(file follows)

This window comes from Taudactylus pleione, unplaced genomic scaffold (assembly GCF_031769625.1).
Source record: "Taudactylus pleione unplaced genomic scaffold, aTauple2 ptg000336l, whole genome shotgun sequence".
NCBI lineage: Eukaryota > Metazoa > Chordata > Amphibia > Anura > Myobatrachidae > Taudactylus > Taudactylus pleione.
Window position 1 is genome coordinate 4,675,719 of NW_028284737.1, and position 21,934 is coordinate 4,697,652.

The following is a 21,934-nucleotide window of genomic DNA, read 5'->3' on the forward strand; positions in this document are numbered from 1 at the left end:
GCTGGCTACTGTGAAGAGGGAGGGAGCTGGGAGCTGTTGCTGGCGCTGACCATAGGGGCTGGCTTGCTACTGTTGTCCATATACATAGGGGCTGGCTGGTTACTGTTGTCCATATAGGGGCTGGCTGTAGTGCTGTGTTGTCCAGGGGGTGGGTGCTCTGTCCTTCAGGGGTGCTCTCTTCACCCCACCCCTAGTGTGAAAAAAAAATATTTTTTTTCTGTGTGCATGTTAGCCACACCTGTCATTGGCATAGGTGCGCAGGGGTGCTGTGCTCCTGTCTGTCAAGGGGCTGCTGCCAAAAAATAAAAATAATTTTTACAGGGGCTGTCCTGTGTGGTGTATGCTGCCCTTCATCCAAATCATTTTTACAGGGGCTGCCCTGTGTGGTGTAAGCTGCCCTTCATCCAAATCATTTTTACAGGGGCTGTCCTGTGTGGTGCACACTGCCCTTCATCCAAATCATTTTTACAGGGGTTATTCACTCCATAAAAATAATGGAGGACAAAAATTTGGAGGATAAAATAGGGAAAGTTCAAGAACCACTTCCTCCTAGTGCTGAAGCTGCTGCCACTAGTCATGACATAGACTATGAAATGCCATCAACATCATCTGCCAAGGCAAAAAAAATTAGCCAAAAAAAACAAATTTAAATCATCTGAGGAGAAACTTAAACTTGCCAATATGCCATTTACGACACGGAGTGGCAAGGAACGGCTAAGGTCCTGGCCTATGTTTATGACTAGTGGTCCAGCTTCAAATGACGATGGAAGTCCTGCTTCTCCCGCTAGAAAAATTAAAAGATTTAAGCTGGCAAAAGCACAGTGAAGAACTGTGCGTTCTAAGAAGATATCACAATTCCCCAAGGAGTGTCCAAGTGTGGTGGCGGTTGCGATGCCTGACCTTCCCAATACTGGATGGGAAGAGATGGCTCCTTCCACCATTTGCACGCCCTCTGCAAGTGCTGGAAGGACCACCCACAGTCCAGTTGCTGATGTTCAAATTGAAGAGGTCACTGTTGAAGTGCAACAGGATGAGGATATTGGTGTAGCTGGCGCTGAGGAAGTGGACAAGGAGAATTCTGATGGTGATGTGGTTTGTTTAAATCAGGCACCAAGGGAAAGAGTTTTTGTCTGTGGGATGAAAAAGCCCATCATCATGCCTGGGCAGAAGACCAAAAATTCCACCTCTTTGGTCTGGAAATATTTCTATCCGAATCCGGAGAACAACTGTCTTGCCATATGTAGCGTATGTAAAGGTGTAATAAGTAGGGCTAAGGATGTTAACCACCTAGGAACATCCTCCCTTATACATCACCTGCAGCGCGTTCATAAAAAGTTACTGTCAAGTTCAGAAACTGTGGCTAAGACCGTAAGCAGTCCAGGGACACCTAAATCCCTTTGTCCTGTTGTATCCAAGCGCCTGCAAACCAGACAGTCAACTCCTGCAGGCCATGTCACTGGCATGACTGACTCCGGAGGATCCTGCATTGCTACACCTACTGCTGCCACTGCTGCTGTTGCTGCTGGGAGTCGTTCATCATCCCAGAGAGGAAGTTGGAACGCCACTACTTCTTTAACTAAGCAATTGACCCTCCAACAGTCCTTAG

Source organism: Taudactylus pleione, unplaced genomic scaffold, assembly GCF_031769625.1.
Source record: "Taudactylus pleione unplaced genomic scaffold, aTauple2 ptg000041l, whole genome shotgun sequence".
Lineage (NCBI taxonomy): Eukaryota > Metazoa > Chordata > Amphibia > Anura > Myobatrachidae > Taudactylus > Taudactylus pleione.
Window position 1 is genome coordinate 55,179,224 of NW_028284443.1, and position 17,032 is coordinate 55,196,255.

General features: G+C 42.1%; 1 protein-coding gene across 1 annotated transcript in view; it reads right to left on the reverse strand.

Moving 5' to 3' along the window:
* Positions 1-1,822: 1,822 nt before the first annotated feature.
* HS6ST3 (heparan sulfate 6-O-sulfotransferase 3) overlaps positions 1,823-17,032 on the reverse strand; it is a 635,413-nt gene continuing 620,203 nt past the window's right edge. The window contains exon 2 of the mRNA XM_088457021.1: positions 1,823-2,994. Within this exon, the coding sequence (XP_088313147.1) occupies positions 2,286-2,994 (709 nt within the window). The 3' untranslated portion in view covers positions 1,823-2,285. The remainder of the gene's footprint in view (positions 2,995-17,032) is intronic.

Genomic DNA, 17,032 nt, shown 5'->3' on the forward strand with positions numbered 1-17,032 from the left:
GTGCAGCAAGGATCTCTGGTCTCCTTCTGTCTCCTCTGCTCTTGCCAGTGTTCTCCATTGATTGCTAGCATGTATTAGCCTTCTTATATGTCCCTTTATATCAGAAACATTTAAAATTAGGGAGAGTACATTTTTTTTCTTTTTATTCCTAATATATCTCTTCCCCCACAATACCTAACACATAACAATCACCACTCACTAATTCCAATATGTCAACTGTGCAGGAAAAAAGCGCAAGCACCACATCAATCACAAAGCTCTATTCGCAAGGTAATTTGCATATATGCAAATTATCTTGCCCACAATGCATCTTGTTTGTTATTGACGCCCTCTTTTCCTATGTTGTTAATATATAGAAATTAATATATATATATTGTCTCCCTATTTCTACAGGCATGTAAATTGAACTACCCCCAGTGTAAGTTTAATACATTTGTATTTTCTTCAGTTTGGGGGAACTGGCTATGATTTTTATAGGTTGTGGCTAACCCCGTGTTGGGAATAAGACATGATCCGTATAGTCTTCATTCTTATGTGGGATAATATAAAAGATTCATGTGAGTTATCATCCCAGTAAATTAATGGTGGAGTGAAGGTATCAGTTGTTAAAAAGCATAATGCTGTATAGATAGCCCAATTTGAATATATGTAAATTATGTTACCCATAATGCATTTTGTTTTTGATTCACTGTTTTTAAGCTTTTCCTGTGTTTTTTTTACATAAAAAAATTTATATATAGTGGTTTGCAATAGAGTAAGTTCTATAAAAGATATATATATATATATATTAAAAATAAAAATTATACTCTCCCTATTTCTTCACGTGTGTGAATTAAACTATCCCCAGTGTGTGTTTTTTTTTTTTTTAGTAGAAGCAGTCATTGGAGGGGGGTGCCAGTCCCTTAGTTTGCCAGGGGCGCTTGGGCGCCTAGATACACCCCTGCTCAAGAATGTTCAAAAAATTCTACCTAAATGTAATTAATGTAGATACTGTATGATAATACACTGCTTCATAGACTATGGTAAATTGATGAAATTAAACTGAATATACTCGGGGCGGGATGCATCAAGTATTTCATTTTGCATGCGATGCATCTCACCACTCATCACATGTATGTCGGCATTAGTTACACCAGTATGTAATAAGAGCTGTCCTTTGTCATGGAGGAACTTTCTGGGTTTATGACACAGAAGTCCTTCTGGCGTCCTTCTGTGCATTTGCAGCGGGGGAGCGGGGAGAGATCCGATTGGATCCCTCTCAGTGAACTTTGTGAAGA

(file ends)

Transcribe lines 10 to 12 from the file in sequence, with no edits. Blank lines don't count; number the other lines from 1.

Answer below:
Window position 1 is genome coordinate 55,179,224 of NW_028284443.1, and position 17,032 is coordinate 55,196,255.

General features: G+C 42.1%; 1 protein-coding gene across 1 annotated transcript in view; it reads right to left on the reverse strand.

Moving 5' to 3' along the window: